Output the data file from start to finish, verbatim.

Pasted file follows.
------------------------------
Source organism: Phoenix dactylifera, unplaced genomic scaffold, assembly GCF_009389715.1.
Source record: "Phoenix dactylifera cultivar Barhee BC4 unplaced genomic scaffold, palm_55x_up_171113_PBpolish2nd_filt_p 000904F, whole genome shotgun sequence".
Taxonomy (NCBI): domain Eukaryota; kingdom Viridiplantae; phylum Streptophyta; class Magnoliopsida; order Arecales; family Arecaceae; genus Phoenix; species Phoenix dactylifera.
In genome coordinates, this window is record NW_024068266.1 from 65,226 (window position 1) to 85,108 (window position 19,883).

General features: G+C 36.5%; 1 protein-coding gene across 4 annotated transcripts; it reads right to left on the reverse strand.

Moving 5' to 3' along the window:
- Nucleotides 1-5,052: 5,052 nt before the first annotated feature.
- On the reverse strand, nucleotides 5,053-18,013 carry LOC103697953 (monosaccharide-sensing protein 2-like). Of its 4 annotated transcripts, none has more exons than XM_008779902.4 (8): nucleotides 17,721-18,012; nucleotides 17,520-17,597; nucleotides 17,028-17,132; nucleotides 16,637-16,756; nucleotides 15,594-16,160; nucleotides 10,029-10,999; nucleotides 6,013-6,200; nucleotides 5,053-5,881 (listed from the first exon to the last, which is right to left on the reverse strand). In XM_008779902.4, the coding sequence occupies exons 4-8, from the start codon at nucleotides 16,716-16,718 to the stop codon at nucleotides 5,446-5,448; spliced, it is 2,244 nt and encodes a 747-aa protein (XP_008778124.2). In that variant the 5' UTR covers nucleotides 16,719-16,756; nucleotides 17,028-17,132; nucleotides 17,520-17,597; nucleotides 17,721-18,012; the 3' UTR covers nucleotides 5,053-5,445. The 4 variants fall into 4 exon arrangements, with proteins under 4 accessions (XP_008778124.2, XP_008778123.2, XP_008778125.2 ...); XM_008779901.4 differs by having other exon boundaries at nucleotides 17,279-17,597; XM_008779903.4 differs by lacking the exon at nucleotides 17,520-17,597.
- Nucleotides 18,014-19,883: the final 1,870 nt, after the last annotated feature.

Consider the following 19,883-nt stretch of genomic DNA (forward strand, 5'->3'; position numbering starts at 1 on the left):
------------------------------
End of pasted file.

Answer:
Source organism: Phoenix dactylifera, unplaced genomic scaffold, assembly GCF_009389715.1.
Source record: "Phoenix dactylifera cultivar Barhee BC4 unplaced genomic scaffold, palm_55x_up_171113_PBpolish2nd_filt_p 000904F, whole genome shotgun sequence".
Taxonomy (NCBI): domain Eukaryota; kingdom Viridiplantae; phylum Streptophyta; class Magnoliopsida; order Arecales; family Arecaceae; genus Phoenix; species Phoenix dactylifera.
In genome coordinates, this window is record NW_024068266.1 from 65,226 (window position 1) to 85,108 (window position 19,883).

General features: G+C 36.5%; 1 protein-coding gene across 4 annotated transcripts; it reads right to left on the reverse strand.

Moving 5' to 3' along the window:
- Nucleotides 1-5,052: 5,052 nt before the first annotated feature.
- On the reverse strand, nucleotides 5,053-18,013 carry LOC103697953 (monosaccharide-sensing protein 2-like). Of its 4 annotated transcripts, none has more exons than XM_008779902.4 (8): nucleotides 17,721-18,012; nucleotides 17,520-17,597; nucleotides 17,028-17,132; nucleotides 16,637-16,756; nucleotides 15,594-16,160; nucleotides 10,029-10,999; nucleotides 6,013-6,200; nucleotides 5,053-5,881 (listed from the first exon to the last, which is right to left on the reverse strand). In XM_008779902.4, the coding sequence occupies exons 4-8, from the start codon at nucleotides 16,716-16,718 to the stop codon at nucleotides 5,446-5,448; spliced, it is 2,244 nt and encodes a 747-aa protein (XP_008778124.2). In that variant the 5' UTR covers nucleotides 16,719-16,756; nucleotides 17,028-17,132; nucleotides 17,520-17,597; nucleotides 17,721-18,012; the 3' UTR covers nucleotides 5,053-5,445. The 4 variants fall into 4 exon arrangements, with proteins under 4 accessions (XP_008778124.2, XP_008778123.2, XP_008778125.2 ...); XM_008779901.4 differs by having other exon boundaries at nucleotides 17,279-17,597; XM_008779903.4 differs by lacking the exon at nucleotides 17,520-17,597.
- Nucleotides 18,014-19,883: the final 1,870 nt, after the last annotated feature.

Consider the following 19,883-nt stretch of genomic DNA (forward strand, 5'->3'; position numbering starts at 1 on the left):